Unpacking the Personal Library: The Many Meanings of Collection

Sponsored by Wilfrid Laurier University Press

Recorded on 10/17/2022
Posted in The Authority File

Episode 284

Unpacking the Personal Library book cover. Wooden sculpture of open book with paper lines, some missing. White background and black text.

A library collection is more than its contents. The setting, purpose, or owner all influence a library’s definition and relationship with a reader. The various contexts surrounding a collection—whether political, social, or personal—transform how it is used, categorized, and preserved. As Jeffrey Weingarten, coeditor of Unpacking the Personal Library: The Public and Private Life of Books, puts it, “the meaning of the library is fluid; it’s ever-changing.”

In this second episode, Jason Camlot and Jeffrey, coeditors of Unpacking the Personal Library, outline the types of library collections covered in the title, highlighting unconventional offerings like embassy collections and protest libraries. They also dig into the knowledge and intricacies that physical objects carry, and how that value conflicts with the increasing push toward digitization. Last, Jason draws connections to his work on Spoken Web, a global partnership that aims to digitize and preserve literary sound recordings in Canada.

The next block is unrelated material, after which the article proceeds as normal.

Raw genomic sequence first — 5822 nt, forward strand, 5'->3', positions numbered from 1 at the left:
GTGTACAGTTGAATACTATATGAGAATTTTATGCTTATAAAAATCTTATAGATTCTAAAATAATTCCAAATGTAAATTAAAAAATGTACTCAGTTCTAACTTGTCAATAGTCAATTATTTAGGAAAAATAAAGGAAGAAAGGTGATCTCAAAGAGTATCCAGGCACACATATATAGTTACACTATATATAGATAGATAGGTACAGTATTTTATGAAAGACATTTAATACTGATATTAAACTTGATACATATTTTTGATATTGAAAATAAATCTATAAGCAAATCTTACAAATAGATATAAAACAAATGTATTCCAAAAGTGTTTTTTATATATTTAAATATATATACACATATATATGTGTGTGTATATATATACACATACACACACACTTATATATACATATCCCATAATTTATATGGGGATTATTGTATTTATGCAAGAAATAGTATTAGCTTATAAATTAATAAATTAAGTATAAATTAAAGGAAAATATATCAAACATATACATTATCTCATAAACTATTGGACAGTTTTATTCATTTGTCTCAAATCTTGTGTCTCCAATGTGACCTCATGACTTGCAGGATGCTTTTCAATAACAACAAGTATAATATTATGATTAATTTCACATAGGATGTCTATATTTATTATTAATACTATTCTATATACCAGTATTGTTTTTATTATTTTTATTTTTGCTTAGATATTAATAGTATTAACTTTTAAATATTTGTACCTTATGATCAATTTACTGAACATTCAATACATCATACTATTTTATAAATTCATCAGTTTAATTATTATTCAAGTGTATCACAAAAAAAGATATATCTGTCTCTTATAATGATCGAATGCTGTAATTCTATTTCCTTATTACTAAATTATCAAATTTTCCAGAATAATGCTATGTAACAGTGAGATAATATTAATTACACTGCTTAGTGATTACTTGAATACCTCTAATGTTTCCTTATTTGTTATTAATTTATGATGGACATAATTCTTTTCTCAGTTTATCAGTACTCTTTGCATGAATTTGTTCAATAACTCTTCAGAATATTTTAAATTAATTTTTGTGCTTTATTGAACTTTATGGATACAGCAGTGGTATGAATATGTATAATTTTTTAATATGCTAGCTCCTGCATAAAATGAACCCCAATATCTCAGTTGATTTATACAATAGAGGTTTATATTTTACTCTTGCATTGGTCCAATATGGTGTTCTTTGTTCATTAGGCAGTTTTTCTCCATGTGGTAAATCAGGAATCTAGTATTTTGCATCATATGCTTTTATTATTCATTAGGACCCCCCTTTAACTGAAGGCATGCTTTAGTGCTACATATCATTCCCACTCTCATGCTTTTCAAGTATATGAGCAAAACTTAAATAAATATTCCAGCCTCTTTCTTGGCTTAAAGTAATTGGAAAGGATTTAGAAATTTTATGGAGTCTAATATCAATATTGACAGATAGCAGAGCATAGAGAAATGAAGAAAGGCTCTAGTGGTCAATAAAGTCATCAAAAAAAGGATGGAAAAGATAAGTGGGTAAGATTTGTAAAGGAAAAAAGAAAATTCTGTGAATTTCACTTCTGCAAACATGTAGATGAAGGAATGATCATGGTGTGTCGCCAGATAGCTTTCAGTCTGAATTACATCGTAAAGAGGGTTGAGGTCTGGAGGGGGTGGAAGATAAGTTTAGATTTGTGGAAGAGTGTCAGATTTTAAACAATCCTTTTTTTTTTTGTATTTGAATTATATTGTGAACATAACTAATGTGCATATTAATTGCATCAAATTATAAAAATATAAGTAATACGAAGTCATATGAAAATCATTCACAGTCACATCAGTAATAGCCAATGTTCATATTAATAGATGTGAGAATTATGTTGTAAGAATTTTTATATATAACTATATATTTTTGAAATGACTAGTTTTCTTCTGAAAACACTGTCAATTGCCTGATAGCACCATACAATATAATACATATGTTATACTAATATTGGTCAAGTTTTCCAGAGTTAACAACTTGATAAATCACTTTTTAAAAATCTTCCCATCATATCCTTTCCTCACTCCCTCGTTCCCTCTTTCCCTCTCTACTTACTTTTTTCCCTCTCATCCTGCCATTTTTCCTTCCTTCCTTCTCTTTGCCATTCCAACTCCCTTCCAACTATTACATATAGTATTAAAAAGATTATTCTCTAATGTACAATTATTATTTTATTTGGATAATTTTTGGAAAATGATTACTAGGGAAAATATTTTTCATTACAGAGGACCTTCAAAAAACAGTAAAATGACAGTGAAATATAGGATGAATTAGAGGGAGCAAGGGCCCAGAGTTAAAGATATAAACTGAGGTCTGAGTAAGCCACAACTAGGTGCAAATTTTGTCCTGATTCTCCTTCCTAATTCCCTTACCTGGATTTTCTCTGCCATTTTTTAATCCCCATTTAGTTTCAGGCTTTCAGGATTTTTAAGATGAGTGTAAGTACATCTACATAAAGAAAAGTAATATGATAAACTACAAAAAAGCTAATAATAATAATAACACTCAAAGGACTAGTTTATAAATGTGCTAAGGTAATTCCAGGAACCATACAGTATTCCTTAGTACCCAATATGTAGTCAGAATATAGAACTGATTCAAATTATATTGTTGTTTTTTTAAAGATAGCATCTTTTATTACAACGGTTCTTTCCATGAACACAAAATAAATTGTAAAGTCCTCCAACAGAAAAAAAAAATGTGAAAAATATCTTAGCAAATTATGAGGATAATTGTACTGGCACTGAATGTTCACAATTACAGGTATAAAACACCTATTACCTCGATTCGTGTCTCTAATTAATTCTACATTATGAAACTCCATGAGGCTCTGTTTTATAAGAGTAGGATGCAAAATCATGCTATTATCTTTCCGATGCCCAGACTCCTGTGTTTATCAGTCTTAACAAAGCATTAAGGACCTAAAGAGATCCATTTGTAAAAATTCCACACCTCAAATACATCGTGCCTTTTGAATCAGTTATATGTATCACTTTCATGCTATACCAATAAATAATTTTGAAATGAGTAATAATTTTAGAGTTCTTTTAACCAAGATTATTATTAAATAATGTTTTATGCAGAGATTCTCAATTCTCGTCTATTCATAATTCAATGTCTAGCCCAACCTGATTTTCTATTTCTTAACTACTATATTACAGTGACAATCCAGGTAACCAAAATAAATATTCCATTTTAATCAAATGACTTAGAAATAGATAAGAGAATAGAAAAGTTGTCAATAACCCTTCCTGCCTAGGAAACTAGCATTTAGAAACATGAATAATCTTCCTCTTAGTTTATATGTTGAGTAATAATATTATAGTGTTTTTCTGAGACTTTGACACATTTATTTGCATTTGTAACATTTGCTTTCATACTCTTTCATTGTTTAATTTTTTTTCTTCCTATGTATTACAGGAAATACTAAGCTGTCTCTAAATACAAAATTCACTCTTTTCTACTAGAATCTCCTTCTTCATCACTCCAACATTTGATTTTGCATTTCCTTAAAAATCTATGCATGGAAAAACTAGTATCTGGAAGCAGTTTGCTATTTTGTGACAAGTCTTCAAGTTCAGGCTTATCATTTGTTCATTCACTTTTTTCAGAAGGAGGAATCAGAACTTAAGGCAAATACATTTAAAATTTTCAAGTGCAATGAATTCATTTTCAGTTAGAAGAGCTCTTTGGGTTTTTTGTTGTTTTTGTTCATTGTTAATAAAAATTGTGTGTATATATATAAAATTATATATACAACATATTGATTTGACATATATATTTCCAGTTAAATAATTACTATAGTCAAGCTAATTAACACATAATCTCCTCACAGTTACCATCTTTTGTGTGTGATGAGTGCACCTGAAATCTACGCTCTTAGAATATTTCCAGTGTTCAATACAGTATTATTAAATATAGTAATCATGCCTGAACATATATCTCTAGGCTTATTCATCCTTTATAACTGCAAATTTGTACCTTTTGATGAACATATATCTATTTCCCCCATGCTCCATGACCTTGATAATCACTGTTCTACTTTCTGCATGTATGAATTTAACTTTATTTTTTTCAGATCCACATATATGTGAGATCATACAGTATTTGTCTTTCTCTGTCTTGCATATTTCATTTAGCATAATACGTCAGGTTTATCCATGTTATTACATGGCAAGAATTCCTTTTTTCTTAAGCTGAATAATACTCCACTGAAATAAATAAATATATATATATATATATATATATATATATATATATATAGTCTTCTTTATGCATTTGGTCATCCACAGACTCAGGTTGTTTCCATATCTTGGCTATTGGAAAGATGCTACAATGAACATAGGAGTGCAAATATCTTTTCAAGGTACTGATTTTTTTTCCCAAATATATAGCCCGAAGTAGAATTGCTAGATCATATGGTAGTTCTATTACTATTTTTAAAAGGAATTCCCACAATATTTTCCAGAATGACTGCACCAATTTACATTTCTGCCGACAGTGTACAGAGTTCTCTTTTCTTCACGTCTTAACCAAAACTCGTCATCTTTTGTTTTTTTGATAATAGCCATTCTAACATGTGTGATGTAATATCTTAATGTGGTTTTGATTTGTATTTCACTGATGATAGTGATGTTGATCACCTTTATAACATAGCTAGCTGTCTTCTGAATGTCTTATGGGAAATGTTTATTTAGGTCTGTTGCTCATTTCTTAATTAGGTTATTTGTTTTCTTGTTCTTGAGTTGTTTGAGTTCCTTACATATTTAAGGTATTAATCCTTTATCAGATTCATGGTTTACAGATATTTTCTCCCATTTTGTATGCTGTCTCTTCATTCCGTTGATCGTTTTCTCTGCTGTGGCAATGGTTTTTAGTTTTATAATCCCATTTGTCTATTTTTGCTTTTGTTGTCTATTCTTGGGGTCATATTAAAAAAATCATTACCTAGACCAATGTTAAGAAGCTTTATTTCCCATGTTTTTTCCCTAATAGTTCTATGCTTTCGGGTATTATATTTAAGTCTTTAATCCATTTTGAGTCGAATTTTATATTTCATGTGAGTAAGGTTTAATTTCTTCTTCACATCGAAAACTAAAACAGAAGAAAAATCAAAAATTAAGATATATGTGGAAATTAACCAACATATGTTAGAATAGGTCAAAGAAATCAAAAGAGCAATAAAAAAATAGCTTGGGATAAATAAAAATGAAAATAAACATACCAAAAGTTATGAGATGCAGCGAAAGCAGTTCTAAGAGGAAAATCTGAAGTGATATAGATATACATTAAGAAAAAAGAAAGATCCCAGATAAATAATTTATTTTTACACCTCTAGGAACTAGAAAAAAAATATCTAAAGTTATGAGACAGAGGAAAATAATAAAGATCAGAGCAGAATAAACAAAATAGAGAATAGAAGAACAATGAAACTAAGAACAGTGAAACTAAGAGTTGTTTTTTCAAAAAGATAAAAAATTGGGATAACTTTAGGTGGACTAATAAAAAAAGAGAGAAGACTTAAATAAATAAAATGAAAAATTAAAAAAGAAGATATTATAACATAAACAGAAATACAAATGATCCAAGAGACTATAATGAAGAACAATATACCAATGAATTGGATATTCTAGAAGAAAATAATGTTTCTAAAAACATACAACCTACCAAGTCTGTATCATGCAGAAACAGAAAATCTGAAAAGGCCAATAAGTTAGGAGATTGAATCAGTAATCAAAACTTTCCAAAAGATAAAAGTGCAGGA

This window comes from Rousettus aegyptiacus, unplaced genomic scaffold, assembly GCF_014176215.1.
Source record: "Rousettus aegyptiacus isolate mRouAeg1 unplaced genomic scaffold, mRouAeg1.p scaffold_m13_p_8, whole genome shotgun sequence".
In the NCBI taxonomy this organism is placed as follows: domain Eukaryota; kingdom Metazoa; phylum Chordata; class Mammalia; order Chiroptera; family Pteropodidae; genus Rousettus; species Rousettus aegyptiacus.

About the guests:

Jason Camlot
Professor of English and Research Chair in Literature and Sound Studies
Concordia University

Jason Camlot is Professor of English and Research Chair in Literature and Sound Studies at Concordia University. Recent books include Phonopoetics (Stanford, 2019), CanLit Across Media (MQUP, 2019) and Vlarf (MQUP 2021). He is director of the SSHRC-funded SpokenWeb research partnership that focuses on literary audio collections.

J.A. Weingarten headshot

J.A. Weingarten
Professor in the School of Language and Liberal Studies
Fanshawe College

J.A. Weingarten is a Professor in the School of Language and Liberal Studies at Fanshawe College. He is also the author of Sharing the Past (UTP, 2019), as well as more than three dozen articles, book reviews, and papers on Canadian arts and culture.

Enjoy the conversation? Listen to the rest of the series:

Check out our previous series with Wilfrid Laurier University Press:
– Cultivating Indigenous Studies
– Michelle Porter and the Métis Way
– Looking at Community Music
– The Making of DisPlace
– Prison Life Writing

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